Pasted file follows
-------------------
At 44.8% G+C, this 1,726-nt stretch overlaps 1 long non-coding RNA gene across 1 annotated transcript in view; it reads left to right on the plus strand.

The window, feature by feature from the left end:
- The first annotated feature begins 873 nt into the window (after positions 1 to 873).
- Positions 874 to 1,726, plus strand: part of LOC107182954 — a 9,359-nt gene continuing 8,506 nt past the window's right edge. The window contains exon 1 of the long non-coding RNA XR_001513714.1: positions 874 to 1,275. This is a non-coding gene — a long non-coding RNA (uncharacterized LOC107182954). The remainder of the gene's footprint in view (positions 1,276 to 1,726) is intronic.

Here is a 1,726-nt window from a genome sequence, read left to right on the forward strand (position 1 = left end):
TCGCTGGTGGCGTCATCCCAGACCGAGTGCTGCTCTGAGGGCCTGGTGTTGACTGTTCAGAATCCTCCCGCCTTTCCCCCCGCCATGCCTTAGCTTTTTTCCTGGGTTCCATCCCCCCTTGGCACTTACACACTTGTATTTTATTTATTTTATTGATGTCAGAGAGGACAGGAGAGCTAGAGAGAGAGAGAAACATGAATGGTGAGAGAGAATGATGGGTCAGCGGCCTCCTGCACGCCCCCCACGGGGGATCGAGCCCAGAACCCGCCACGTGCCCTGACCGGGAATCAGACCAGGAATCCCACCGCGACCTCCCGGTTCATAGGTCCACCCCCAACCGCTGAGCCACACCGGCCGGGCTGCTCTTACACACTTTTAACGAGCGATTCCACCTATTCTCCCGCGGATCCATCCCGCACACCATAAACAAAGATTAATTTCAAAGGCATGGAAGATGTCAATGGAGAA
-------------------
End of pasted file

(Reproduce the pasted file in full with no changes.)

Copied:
At 44.8% G+C, this 1,726-nt stretch overlaps 1 long non-coding RNA gene across 1 annotated transcript in view; it reads left to right on the plus strand.

The window, feature by feature from the left end:
- The first annotated feature begins 873 nt into the window (after positions 1 to 873).
- Positions 874 to 1,726, plus strand: part of LOC107182954 — a 9,359-nt gene continuing 8,506 nt past the window's right edge. The window contains exon 1 of the long non-coding RNA XR_001513714.1: positions 874 to 1,275. This is a non-coding gene — a long non-coding RNA (uncharacterized LOC107182954). The remainder of the gene's footprint in view (positions 1,276 to 1,726) is intronic.

Here is a 1,726-nt window from a genome sequence, read left to right on the forward strand (position 1 = left end):
TCGCTGGTGGCGTCATCCCAGACCGAGTGCTGCTCTGAGGGCCTGGTGTTGACTGTTCAGAATCCTCCCGCCTTTCCCCCCGCCATGCCTTAGCTTTTTTCCTGGGTTCCATCCCCCCTTGGCACTTACACACTTGTATTTTATTTATTTTATTGATGTCAGAGAGGACAGGAGAGCTAGAGAGAGAGAGAAACATGAATGGTGAGAGAGAATGATGGGTCAGCGGCCTCCTGCACGCCCCCCACGGGGGATCGAGCCCAGAACCCGCCACGTGCCCTGACCGGGAATCAGACCAGGAATCCCACCGCGACCTCCCGGTTCATAGGTCCACCCCCAACCGCTGAGCCACACCGGCCGGGCTGCTCTTACACACTTTTAACGAGCGATTCCACCTATTCTCCCGCGGATCCATCCCGCACACCATAAACAAAGATTAATTTCAAAGGCATGGAAGATGTCAATGGAGAA